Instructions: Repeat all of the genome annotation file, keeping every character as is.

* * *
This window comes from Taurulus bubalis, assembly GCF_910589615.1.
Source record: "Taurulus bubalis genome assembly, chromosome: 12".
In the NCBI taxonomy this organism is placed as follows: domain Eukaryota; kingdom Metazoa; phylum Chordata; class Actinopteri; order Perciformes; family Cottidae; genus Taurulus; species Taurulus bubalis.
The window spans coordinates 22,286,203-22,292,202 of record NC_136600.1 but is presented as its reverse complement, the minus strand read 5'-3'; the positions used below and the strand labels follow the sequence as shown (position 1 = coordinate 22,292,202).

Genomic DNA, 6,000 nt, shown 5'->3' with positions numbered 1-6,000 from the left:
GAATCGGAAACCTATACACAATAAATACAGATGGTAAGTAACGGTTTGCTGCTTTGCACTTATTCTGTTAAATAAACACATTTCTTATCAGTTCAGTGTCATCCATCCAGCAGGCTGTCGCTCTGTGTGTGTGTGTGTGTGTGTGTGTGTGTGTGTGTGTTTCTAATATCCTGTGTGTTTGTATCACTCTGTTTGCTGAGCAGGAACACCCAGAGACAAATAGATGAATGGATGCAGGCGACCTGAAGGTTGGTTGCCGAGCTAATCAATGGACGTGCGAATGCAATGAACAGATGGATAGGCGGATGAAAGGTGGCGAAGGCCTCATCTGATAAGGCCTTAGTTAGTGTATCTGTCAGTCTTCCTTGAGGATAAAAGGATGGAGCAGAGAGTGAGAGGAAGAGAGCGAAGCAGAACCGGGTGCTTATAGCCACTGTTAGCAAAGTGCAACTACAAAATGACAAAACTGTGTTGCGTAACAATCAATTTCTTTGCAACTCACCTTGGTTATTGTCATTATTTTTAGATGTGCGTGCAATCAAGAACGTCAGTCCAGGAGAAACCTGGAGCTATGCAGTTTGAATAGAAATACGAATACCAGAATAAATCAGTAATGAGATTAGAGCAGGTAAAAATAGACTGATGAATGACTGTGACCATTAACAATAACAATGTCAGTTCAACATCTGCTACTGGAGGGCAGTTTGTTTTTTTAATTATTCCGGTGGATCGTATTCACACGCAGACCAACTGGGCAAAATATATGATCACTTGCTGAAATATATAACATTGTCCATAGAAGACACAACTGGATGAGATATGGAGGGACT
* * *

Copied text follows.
This window comes from Taurulus bubalis, assembly GCF_910589615.1.
Source record: "Taurulus bubalis genome assembly, chromosome: 12".
In the NCBI taxonomy this organism is placed as follows: domain Eukaryota; kingdom Metazoa; phylum Chordata; class Actinopteri; order Perciformes; family Cottidae; genus Taurulus; species Taurulus bubalis.
The window spans coordinates 22,286,203-22,292,202 of record NC_136600.1 but is presented as its reverse complement, the minus strand read 5'-3'; the positions used below and the strand labels follow the sequence as shown (position 1 = coordinate 22,292,202).

Genomic DNA, 6,000 nt, shown 5'->3' with positions numbered 1-6,000 from the left:
GAATCGGAAACCTATACACAATAAATACAGATGGTAAGTAACGGTTTGCTGCTTTGCACTTATTCTGTTAAATAAACACATTTCTTATCAGTTCAGTGTCATCCATCCAGCAGGCTGTCGCTCTGTGTGTGTGTGTGTGTGTGTGTGTGTGTGTGTGTGTTTCTAATATCCTGTGTGTTTGTATCACTCTGTTTGCTGAGCAGGAACACCCAGAGACAAATAGATGAATGGATGCAGGCGACCTGAAGGTTGGTTGCCGAGCTAATCAATGGACGTGCGAATGCAATGAACAGATGGATAGGCGGATGAAAGGTGGCGAAGGCCTCATCTGATAAGGCCTTAGTTAGTGTATCTGTCAGTCTTCCTTGAGGATAAAAGGATGGAGCAGAGAGTGAGAGGAAGAGAGCGAAGCAGAACCGGGTGCTTATAGCCACTGTTAGCAAAGTGCAACTACAAAATGACAAAACTGTGTTGCGTAACAATCAATTTCTTTGCAACTCACCTTGGTTATTGTCATTATTTTTAGATGTGCGTGCAATCAAGAACGTCAGTCCAGGAGAAACCTGGAGCTATGCAGTTTGAATAGAAATACGAATACCAGAATAAATCAGTAATGAGATTAGAGCAGGTAAAAATAGACTGATGAATGACTGTGACCATTAACAATAACAATGTCAGTTCAACATCTGCTACTGGAGGGCAGTTTGTTTTTTTAATTATTCCGGTGGATCGTATTCACACGCAGACCAACTGGGCAAAATATATGATCACTTGCTGAAATATATAACATTGTCCATAGAAGACACAACTGGATGAGATATGGAGGGACT